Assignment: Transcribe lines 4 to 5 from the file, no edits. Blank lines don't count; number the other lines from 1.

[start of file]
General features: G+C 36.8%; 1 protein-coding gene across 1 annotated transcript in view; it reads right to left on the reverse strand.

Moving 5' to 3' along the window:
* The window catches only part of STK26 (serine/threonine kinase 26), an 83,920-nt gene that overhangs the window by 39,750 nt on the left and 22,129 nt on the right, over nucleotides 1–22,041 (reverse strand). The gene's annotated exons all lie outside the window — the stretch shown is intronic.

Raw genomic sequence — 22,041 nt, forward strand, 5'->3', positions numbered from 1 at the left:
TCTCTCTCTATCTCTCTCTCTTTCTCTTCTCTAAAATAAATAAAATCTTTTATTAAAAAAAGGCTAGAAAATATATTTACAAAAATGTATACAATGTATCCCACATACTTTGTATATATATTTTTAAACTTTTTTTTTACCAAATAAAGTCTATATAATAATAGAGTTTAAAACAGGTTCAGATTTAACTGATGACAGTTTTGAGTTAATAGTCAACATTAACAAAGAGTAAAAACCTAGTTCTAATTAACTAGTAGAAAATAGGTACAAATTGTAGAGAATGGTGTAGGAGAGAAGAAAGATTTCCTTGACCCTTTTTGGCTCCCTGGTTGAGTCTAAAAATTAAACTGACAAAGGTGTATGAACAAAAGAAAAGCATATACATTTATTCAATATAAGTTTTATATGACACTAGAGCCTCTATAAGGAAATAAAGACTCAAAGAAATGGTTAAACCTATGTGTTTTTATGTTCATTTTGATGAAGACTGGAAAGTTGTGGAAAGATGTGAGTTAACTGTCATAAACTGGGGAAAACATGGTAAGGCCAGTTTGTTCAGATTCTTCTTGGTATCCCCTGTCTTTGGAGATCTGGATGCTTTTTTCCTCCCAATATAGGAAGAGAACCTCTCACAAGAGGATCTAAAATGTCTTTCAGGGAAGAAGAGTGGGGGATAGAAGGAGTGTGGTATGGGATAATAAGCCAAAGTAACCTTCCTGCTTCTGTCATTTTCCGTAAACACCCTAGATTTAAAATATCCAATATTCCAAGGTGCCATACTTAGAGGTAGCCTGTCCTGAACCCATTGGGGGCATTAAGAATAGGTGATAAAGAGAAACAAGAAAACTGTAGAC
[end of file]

Raw genomic sequence — 22,041 nt, forward strand, 5'->3', positions numbered from 1 at the left:
TCTCTCTCTATCTCTCTCTCTTTCTCTTCTCTAAAATAAATAAAATCTTTTATTAAAAAAAGGCTAGAAAATATATTTACAAAAATGTATACAATGTATCCCACATACTTTGTATATATATTTTTAAACTTTTTTTTTACCAAATAAAGTCTATATAATAATAGAGTTTAAAACAGGTTCAGATTTAACTGATGACAGTTTTGAGTTAATAGTCAACATTAACAAAGAGTAAAAACCTAGTTCTAATTAACTAGTAGAAAATAGGTACAAATTGTAGAGAATGGTGTAGGAGAGAAGAAAGATTTCCTTGACCCTTTTTGGCTCCCTGGTTGAGTCTAAAAATTAAACTGACAAAGGTGTATGAACAAAAGAAAAGCATATACATTTATTCAATATAAGTTTTATATGACACTAGAGCCTCTATAAGGAAATAAAGACTCAAAGAAATGGTTAAACCTATGTGTTTTTATGTTCATTTTGATGAAGACTGGAAAGTTGTGGAAAGATGTGAGTTAACTGTCATAAACTGGGGAAAACATGGTAAGGCCAGTTTGTTCAGATTCTTCTTGGTATCCCCTGTCTTTGGAGATCTGGATGCTTTTTTCCTCCCAATATAGGAAGAGAACCTCTCACAAGAGGATCTAAAATGTCTTTCAGGGAAGAAGAGTGGGGGATAGAAGGAGTGTGGTATGGGATAATAAGCCAAAGTAACCTTCCTGCTTCTGTCATTTTCCGTAAACACCCTAGATTTAAAATATCCAATATTCCAAGGTGCCATACTTAGAGGTAGCCTGTCCTGAACCCATTGGGGGCATTAAGAATAGGTGATAAAGAGAAACAAGAAAACTGTAGAC